By Murray Siegel
2017 was a great year for the city of Maricopa. Building began on new stores and restaurants, ground broke for the long-awaited railroad overpass and the mayor set challenging goals for the city and its citizens. You might not have noticed that Maricopa Unified School District’s K-8 blended learning program was awarded the Golden Bell Award by the Arizona School Board Association. What is blended learning and why should Maricopans care?
To answer those questions an interview was conducted with Jackie Hahn, a sixth-grade teacher in the blended learning program at Maricopa Wells Middle School (MWMS). Hahn brings a unique perspective. This is her first year teaching in the program. She taught sixth-grade math and science at Maricopa Elementary School the previous four years, so she can see the program from a teacher’s point of view. She is the mother of a seventh-grade student in the program at MWMS, so she can address the value of the program as a parent.
Hahn has an industrial engineering degree from Rutgers University and spent years working as a problem solver for Johnson & Johnson, a large multinational manufacturing company, allowing her to see the future benefit students receive from blended learning.
Hahn says teaching in the MWMS blended learning program is her dream job, one that allows for flexibility and provides her with opportunities to uniquely address student interests and needs.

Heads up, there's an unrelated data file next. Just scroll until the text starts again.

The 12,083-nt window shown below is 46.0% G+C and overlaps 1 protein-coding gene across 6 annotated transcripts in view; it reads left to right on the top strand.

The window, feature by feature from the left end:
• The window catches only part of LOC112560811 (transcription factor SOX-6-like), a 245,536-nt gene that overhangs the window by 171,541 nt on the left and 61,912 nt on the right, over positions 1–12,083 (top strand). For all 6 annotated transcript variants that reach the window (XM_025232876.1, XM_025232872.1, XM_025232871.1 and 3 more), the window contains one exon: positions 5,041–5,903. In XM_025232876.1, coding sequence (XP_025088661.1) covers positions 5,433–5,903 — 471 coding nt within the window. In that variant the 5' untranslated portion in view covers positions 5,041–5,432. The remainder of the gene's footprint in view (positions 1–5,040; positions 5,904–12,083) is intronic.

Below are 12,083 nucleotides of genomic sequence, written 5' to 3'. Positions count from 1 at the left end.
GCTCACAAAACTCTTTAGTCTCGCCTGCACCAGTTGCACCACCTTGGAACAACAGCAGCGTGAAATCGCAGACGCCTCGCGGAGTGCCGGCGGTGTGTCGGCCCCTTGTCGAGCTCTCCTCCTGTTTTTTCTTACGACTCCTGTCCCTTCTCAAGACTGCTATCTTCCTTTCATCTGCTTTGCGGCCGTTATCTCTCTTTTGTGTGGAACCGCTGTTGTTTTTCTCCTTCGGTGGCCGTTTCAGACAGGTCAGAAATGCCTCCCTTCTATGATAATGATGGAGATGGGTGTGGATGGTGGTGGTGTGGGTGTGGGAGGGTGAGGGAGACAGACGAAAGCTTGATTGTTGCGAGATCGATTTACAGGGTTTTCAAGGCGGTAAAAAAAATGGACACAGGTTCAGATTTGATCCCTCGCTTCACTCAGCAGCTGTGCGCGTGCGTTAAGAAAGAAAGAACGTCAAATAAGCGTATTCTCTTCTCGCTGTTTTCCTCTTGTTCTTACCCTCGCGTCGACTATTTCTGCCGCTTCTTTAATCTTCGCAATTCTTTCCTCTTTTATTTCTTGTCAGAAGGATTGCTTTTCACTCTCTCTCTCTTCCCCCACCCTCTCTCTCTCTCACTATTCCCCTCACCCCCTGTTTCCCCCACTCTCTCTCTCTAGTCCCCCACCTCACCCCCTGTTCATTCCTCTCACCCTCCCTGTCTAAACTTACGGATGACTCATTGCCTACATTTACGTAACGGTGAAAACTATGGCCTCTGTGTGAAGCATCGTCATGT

Students in the program, which blends in-class and online teaching, master self-regulated learning, become independent and inter-dependent learners, develop creativity and learn time-management skills. She says students are being prepared for work in the high-tech world of the 21st century, including critical thinking and collaboration to solve problems. Most students who start in the program remain in blended learning. Some folks raise concerns that students in this program will have difficulty adjusting to the more traditional style at the high school. Hahn said her students understand how to learn and can do so in any environment.
The school days are filled with passion for learning for both students and teachers. Teachers in the program meet regularly to make adjustments as they fine-tune lessons and projects to best meet their students’ needs. Perhaps parents who are sending their middle school students out of town will reconsider the value of Maricopa schools’ blended learning and allow their children to get an award-winning education in this program.
Murray Siegel has a PhD in MathEd and 42 years of teaching experience and is a volunteer teacher of advanced math classes at Butterfield Elementary School.
This column appears in the February issue of InMaricopa.